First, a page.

The more B2B marketing changes, the more it stays the same.


Eric Gannon’s recap of the B2B University event in Washington DC was posted recently on the Business Marketing Institutes Tuesday Marketing Notes. It’s a great post. Without the cost of travel or attendance fees, BMI readers can partake of  “Six Lessons from B2B University“ that are detailed enough to provide real take-aways.

Here are the six points in his recap:

  1. Your Prospects Are In Charge Now
  2. Marcom 2.0: It’s All About the Content
  3. Marketing Automation is Smart. It’s the People Who Do Dumb Things With It
  4. In B2B, Social Marketing is Much More than Twitter or Facebook
  5. If You’ve Wondered How to Use Social Media for Lead Generation, Here’s How…
  6. To Make Your Marketing Program Indispensable, Link Your Marketing Results to Sales and New Business Generation

You’ll want to read his entire post for all the details he shares on each of these points. But it’s the first point that I take one small issue with. It’s not that the explanation is wrong. He notes that prospects can now “use Google, news and vendor Web sites, and social media to freely search and gather all of the information required for making their initial product and vendor selections, largely bypassing your company’s typical marketing program and ‘story’ as their sole source of their information about your product.”

My issue is the dramatic title of Point #1 that “Prospects are in Charge Now.” From my direct marketing point of view, prospects have always been in charge. Whether marketing is inbound or outbound, it’s the prospect who can take action to conduct product research on their own or respond to the outbound content offers sent out by the company.

Offering free informational content has always been the key to effective B2B outbound lead generation. The approach just gets more blog time now. My objection to the language is that marketers should NEVER think that their prospects are not in charge. With that attitude, marketers might give up actively generating leads and only nurture the leads that come their way through SEO, social media outreach and other inbound channels.

When done correctly, generating leads through email, direct mail, SEM, outbound telemarketing and trade shows still works. So marketers should not think that saying “Your Prospects are in Charge Now” is an excuse to give up proven, profitable marketing channels.

4 replies
  1. Eric Goldman
    Eric Goldman says:

    Good post! You make a good point about the buyer always having been in charge, but I think Mr. Ganon was trying to say the same thing we mean when we say that the Sales-Cycle has now become the Buying-Cycle. Yes, the prospect is now and has always been in charge, but Inbound tends to allow the prospect to contact you, and recontact you, all without you doing anything overt to spur that contact – hence the change in view.
    I would also stress that Mr. Ganon’s 3rd point is very valid and is caused more by technology vendors throwing technical solutions at clients and not giving them the right training, and especially, not giving them the right Process Specifications to make it all work properly and with minimal effort. All too often we are called in to help a client who has tried to install and then use a piece of sales and or marketing automation software, only to find that the match to their needs is off, or the way they are trying to use it will never work, or it is working but they are not seeing the results they want – all signs that the path of Continuous Process Improvements was not followed during the selection, design, installation and operation of the system in question.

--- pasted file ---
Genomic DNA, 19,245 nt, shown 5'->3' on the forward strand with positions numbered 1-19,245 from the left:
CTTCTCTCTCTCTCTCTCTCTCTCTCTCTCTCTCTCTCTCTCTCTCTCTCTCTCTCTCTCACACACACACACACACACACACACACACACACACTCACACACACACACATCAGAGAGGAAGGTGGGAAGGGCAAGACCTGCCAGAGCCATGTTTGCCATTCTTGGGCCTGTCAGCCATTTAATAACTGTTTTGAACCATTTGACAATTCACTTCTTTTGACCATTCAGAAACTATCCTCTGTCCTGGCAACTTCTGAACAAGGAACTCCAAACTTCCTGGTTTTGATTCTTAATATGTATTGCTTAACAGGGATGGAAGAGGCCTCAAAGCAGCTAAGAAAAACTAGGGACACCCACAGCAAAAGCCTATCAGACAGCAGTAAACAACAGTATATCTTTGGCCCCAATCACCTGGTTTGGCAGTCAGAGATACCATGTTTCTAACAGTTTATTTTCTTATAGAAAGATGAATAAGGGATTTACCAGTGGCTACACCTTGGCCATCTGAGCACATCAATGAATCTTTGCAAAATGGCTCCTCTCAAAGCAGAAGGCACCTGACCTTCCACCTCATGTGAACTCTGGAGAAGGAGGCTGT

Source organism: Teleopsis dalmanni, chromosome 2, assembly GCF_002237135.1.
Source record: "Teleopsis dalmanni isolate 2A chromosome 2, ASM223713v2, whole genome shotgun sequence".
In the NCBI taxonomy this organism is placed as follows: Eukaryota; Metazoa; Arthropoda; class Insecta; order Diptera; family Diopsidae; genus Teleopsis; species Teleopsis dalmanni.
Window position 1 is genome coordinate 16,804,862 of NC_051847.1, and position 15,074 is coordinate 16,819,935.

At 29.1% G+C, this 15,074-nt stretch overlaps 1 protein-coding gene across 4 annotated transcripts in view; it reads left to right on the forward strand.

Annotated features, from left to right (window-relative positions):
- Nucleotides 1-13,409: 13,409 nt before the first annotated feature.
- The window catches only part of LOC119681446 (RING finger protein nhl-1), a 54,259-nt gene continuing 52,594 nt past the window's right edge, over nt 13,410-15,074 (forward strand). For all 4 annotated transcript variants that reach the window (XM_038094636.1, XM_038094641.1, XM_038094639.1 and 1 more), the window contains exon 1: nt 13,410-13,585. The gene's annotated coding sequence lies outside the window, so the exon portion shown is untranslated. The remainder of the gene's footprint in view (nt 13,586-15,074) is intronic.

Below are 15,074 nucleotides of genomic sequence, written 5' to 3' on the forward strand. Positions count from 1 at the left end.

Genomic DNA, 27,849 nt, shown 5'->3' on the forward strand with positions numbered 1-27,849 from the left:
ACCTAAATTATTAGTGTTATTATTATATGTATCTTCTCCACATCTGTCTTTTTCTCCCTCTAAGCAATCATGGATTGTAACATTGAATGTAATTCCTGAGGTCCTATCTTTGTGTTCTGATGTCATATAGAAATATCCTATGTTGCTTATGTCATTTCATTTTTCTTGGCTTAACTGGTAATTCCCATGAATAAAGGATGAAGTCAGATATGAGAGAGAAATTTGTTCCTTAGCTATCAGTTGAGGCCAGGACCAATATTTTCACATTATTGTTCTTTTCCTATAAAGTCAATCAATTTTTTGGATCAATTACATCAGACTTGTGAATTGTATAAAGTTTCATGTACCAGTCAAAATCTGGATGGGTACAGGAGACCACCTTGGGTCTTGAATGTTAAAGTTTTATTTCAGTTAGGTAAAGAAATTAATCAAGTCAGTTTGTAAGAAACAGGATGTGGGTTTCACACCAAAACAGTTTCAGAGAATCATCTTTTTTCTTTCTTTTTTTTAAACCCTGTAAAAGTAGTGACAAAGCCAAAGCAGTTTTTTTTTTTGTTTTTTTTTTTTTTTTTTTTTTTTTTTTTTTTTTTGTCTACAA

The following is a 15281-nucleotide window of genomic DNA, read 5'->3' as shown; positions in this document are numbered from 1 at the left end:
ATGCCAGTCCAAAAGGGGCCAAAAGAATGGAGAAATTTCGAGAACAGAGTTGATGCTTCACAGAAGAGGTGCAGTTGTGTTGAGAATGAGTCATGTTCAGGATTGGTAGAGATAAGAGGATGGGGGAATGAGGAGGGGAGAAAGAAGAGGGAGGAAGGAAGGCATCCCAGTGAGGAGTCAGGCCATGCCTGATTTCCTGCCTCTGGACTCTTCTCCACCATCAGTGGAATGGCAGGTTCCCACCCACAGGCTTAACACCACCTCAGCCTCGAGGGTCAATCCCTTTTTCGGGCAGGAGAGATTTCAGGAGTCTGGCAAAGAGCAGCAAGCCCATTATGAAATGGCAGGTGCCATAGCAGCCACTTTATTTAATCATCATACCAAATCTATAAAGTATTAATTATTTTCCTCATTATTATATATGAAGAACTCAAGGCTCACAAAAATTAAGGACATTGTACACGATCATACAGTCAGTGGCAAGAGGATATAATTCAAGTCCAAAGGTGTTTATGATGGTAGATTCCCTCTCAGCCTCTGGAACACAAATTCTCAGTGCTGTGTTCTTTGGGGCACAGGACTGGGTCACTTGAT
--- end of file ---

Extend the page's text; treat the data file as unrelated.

2. David Dodd
    David Dodd says:


    I admit to being somewhat ambivalent about the issue of inbound vs. outbound marketing. On one hand, I suspect that few marketers will be willing to rely solely on inbound channels, and it’s clearly true (as you say) that outbound lead generation activities still work.

    And yet . . .

    It does seem to be true that many outbound marketing and sales techniques don’t work as well as they once did, especially for B2B companies. It’s also hard to deny that many outbound techniques are not very efficient. If we execute a highly targeted, personalized cross-channel lead generation campaign and get a 10% response rate, we would probably be ecstatic. But this campaign has a “failure” rate of 90%. As marketers, we’ve lived with these kinds of inefficiencies for years, but do they still make sense today?

    In its “The State of Inbound Marketing 2010″ report, Hubspot writes, “Businesses spending 50% or more of their marketing budget on inbound marketing activities spent 60% less per lead than businesses spending 50% or more of their marketing budget on outbound channels.”

    In today’s B2B marketing environment, maybe the most effective and efficient way to “actively generate leads” is to fully leverage inbound channels and reduce (but not completely eliminate) outbound techniques.

  3. Susan Fantle
    Susan Fantle says:

    Thanks for your comments. I disagree with you somewhat, as I know first hand that outbound (when done correctly – and many people doing outbound marketing do not do it correctly) is still productive, cost-effective and used successfully by many players. You can refer to an earlier post of mine that highlights some of this use at

    Connecting with prospects “before” they take action on their own, puts a seller way ahead of competitors when the prospect is ready to solve the problem the seller’s solution can solve.

    Outbound marketing has always been a numbers game. But when the numbers work, it’s worth doing.
    Again, thanks for your “other point of view” input.


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